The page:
Three Weird Things That May Predict Heart Disease
It’s February, the month we celebrate matters of the heart. Valentine’s Day aside, February is also American Heart Month and Go Red for Women Day, the American Heart Association’s initiative to increase women’s heart health awareness. What better time to talk about that thing that makes you tick?
The Centers for Disease Control identifies cardiovascular disease as the number one killer of Americans. Most Americans know the most common indicators of heart trouble, such as high blood pressure, high blood cholesterol, weight, and diabetes. Instead of sharing traditional heart health tips, let’s talk about some rather unusual predictors of heart disease.
The length of your ring finger. Scientists from the University of Liverpool consider short ring fingers a sign of future heart trouble. Those who have ring fingers longer than their index finger typically have a decreased risk of heart problems. If your ring finger is the same length or shorter than your index finger, the risk of heart disease is considered higher after age 40. The problem is thought to be related to exposure to high levels of testosterone in the uterus.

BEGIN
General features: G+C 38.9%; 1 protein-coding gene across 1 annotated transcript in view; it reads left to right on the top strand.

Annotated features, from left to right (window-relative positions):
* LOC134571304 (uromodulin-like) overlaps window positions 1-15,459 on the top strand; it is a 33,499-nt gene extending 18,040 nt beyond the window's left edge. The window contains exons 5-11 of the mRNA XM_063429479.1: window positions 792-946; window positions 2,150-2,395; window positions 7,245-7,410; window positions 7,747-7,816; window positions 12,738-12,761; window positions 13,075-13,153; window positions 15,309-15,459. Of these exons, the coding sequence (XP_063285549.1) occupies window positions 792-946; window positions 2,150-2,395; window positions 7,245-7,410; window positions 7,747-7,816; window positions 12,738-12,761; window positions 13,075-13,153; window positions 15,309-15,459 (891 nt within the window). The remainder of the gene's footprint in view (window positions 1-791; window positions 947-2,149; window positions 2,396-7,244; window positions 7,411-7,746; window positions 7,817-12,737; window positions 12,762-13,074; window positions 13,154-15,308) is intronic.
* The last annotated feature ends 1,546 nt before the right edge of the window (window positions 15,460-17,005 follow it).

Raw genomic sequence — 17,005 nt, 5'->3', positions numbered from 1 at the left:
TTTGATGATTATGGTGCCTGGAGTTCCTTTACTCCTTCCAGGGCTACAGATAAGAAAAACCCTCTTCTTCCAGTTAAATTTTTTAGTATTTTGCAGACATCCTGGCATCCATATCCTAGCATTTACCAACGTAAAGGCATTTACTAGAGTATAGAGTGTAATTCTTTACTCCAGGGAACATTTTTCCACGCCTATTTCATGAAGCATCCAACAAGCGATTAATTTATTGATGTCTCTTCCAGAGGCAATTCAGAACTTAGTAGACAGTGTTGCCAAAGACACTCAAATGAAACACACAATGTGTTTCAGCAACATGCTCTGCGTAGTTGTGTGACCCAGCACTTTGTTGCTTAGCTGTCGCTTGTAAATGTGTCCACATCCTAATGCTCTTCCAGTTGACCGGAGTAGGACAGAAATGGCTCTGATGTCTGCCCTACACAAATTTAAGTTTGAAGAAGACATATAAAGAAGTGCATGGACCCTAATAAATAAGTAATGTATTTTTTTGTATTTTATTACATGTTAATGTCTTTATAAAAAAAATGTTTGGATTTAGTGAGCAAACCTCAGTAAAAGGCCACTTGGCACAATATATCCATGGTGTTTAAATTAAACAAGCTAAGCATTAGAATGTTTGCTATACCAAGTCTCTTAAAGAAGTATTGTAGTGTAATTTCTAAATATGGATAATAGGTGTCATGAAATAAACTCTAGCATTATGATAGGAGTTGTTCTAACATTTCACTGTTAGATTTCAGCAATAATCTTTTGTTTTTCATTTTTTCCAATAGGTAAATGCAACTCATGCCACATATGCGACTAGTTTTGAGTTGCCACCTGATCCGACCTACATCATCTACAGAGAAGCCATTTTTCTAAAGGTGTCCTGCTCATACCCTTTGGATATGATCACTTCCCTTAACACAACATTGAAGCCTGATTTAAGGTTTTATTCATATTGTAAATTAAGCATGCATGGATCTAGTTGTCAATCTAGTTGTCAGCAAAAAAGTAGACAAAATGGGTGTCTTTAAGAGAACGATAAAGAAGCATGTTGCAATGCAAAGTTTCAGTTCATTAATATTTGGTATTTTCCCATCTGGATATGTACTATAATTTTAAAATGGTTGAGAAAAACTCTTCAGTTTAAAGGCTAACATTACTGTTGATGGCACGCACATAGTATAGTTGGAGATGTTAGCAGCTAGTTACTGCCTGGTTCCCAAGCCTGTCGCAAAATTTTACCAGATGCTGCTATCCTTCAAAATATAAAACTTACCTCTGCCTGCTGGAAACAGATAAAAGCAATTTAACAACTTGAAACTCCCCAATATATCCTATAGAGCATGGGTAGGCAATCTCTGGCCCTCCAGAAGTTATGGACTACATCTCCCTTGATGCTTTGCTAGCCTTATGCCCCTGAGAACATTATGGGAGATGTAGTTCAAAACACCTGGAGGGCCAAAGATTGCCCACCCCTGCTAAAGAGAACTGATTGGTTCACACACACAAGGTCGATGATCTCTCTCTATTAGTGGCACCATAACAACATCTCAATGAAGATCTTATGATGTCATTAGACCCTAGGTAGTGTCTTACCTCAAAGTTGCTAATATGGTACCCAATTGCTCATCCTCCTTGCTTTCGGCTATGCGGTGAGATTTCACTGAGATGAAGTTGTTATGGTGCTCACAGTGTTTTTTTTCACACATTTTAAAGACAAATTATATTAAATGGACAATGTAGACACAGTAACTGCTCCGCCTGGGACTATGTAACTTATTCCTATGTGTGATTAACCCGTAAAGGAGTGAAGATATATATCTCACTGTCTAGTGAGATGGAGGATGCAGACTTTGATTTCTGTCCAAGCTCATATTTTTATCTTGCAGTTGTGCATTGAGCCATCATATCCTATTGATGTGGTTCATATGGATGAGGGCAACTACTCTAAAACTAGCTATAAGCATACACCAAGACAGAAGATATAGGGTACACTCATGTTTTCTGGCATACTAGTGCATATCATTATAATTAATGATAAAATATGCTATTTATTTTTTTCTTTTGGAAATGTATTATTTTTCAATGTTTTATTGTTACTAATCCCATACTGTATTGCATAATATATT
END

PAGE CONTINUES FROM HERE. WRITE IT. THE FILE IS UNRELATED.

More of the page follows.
Take a peek at your ear lobes. Researchers at the University of Pennsylvania Hospital found a crease in one or both lobes may predict future heart trouble. The lobe wrinkle, called Frank’s Sign after Sanders T. Frank, the man who identified the link, is considered a sign of arterial blockage.
Chronic yawning during exercise. The occasional yawn is nothing to be concerned with, but constantly yawning during physical activity may be a big deal. Why? A circulatory blockage can cause inefficiency in the body’s cooling system. Yawning may be a signal of those blockages and a predictor of future heart issues.
For more information about heart disease, visit the American Heart Association website.